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Bayer shares fall again, as Brazil ag woes cut profit hopes

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Shares in Bayer hit a three-month low after the chemicals conglomerate cut to below 10% its forecast for profits growth this year, thanks to a Brazilian agrichemicals slump which left the group with negative Latin American sales.

German-based Bayer, which is buying US seeds giant Monsanto, cut to "more than E49bn", from "around E51bn", its forecast for sales this year.

And it lowered its estimate for expansion in earnings before interest, taxation, depreciation and amortisation (ebitda) this year to "a high-single-digit percentage", from a previous forecast of "low-teens percentage" growth.

The downgrade factored in in part weaker expectations for results from the group's consumer health and life science divisions.

However, it was down in the main to a setback to Bayer's agrichemicals and seeds unit from a demand downturn in Brazil, which prompted the group late last month to caution of a E300m-400m hit to full-year ebitda.

The ag division was now forecast to see a drop in sales to below E10bn, rather than the small increase previously expected, while ebitda was seen declining "by a mid-teens percentage" rather than staying around the underlying level of E2.4bn reported for 2016, as had been forecast.

Bayer vs BASF

Bayer shares dropped 4.1% in early deals in Frankfurt to E107.20, their lowest level since April, before recovering some ground to stand at E108.20, a drop of 3.2% on the day.

Even so, they remain down 11% since before the late-June profit warning

Shares in rival BASF, by contrast, have shed only 2.4% over the same timescale, including a 1.3% drop on Thursday.

BASF on Thursday raised its profits guidance, foreseeing "considerable" underlying operating profits growth this year, of at least 11%, compared with a previous estimate of 10%, on a rise of at least 6% in sales.

The upgrade reflected increased expectations for industrial production.

Brazilian setback

Bayer downgraded its guidance as it unveiled earnings down 2.0% to E1.45bn for the April-to-June quarter, on sales down 3.0% at E11.83bn.

Underlying ebitda for the quarter, at E3.06m, came in narrowly ahead of market expectations of a E3.0bn result.

The crop science division reported a 63% slump to E233m in ebitda, on sales down 14.1% at E2.16bn, dragged lower by "significantly higher provisions" for agrichemicals product returns in Brazil.

Indeed, the group reported a E428m tumble in the sales result from Brazil, which dragged the overall Latin American sales figure to a negative E69m from a positive E354m a year before.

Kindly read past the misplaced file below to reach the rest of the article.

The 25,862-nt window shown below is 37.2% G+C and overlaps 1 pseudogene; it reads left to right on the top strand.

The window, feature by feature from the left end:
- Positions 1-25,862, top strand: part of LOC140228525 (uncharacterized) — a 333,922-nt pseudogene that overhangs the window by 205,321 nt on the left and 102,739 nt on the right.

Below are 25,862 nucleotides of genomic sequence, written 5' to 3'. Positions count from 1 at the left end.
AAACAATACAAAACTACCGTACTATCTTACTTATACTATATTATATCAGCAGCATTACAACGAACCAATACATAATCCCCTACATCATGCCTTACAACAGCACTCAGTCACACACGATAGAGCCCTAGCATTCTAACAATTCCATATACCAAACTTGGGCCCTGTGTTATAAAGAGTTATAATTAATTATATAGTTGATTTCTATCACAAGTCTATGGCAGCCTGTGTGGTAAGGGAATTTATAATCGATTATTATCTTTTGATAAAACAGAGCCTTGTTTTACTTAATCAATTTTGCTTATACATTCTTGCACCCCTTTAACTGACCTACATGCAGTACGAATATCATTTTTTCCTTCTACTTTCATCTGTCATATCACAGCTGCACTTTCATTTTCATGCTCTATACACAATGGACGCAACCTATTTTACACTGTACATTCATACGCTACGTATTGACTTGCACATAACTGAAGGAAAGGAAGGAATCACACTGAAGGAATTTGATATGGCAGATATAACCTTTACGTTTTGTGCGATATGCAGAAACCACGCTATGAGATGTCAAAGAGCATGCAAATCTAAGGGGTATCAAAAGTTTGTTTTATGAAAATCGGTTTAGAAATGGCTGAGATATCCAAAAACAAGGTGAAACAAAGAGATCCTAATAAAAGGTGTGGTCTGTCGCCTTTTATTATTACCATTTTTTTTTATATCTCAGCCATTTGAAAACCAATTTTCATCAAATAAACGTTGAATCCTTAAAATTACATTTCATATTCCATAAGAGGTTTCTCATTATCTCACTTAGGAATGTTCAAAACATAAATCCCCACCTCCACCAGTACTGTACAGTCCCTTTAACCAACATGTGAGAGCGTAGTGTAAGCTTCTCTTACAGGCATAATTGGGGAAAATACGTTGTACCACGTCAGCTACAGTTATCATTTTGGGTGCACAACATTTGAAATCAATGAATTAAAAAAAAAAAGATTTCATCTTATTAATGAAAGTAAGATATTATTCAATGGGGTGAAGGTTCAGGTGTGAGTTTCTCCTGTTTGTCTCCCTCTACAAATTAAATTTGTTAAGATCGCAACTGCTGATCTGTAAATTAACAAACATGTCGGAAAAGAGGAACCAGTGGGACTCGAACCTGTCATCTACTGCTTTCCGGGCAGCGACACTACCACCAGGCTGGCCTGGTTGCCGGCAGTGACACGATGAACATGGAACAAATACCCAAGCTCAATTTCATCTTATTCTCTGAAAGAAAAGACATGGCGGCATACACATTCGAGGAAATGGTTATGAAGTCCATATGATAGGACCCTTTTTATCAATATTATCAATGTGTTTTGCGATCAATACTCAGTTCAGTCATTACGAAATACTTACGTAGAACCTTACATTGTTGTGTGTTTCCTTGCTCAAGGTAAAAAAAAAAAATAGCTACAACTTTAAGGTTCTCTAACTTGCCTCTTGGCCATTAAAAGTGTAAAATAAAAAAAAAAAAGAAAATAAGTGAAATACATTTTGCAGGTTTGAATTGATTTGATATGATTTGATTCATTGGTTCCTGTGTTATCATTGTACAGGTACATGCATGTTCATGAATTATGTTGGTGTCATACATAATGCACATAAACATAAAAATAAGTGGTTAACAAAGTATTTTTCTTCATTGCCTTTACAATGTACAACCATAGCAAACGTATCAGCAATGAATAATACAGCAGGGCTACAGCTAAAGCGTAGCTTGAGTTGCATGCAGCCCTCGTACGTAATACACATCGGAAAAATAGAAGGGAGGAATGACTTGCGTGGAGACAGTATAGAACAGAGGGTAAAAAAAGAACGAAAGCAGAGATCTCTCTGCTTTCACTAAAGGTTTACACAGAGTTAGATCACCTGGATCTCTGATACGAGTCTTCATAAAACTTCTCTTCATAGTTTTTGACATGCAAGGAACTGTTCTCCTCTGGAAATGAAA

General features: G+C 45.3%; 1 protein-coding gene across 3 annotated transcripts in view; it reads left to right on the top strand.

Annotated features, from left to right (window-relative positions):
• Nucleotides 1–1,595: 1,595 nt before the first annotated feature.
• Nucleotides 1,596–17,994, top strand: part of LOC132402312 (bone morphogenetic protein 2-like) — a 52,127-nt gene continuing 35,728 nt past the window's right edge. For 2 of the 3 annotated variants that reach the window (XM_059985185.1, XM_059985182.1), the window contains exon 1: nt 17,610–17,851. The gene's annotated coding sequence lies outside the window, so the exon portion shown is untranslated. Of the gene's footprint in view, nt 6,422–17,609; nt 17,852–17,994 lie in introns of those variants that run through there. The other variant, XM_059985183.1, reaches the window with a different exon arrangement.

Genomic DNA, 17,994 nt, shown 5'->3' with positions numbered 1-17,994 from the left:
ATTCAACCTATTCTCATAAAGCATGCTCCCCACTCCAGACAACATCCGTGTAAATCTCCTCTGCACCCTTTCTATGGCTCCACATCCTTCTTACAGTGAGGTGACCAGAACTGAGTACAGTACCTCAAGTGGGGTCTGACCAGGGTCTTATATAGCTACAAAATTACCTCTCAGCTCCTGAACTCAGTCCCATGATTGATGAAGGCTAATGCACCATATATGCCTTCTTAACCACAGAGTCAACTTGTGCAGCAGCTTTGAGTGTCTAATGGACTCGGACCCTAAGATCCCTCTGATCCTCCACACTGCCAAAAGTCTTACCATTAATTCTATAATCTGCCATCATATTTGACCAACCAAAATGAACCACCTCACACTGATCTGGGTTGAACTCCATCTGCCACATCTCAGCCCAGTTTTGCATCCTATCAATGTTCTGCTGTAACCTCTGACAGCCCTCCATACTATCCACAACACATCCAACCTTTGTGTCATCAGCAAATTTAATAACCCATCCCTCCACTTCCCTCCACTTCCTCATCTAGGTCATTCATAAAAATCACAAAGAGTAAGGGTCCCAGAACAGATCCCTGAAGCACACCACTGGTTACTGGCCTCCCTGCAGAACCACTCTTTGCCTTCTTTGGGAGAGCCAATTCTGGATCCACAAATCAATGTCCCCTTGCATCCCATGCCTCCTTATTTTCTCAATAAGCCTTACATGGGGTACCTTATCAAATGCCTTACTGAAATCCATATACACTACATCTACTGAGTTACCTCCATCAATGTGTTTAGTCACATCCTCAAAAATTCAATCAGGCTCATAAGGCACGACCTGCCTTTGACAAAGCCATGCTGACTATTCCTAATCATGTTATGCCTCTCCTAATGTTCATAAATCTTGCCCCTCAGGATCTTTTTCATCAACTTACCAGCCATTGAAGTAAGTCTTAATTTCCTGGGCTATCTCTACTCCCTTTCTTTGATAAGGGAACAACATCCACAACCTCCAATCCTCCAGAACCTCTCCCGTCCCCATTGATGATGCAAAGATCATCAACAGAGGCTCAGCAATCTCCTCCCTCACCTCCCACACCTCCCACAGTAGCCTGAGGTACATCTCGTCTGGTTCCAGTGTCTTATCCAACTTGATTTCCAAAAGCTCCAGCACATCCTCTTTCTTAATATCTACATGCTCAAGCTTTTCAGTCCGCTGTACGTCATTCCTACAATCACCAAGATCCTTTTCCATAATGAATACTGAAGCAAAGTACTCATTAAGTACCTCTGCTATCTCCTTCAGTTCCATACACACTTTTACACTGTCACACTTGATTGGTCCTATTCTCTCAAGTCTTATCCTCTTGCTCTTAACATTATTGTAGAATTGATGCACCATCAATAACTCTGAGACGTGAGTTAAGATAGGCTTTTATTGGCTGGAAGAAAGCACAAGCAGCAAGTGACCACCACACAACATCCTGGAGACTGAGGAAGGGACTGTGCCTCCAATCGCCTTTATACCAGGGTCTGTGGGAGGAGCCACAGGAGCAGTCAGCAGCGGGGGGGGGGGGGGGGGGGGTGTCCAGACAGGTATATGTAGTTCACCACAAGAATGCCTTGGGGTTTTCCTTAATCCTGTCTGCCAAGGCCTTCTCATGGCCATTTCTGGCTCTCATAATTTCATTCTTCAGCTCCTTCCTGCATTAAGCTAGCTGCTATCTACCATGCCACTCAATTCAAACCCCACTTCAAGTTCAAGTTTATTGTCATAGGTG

Sales in other regions showed small gains, including a 6.5% rise in North American revenues.

'Substantial negative impact'

Bayer said the extent of its Brazilian troubles had been revealed by "regular stocktaking" at the end of the harvest season which "revealed high channel inventories in the Brazilian market, requiring measures to be taken to normalise the situation".

The group flagged "weaker demand" in Brazil for its sprays "due to significantly lower insect and fungal infestation levels, while the level of inventory-building among distributors was high", curtailing orders from wholesalers.

At the ebitda level, Bayer noted a "substantial negative impact" from the Brazilian hiccups amounting to E355m – comprising E173m in provisions for product returns, E53m in losses from unpaid bills, E56m in inventory writedowns and E73m from "other effects".

'Challenging environment'

Separately, BASF also flagged a "considerable sales decline" in South America, "primarily for fungicides", and noting a squeeze on farmer finances.

"In Brazil, the liquidity bottlenecks for farmers persisted in a challenging environment," the group said.

Nonetheless, BASF reported a rise of 4.6% to E1.53bn in ag sector sales in the April-to-June quarter, lifted by a "considerable" rise in North American revenues, although operating profits eased by 6.2% to E270m.

On Wednesday, Syngenta unveiled a 4.2% drop in sales for the quarter, led by a 25% tumble in Latin America – a decline the group blamed on the impact of "low commodity prices" on farmer spending, and on "high inventories" of agrichemicals in supply chains.

By Mike Verdin

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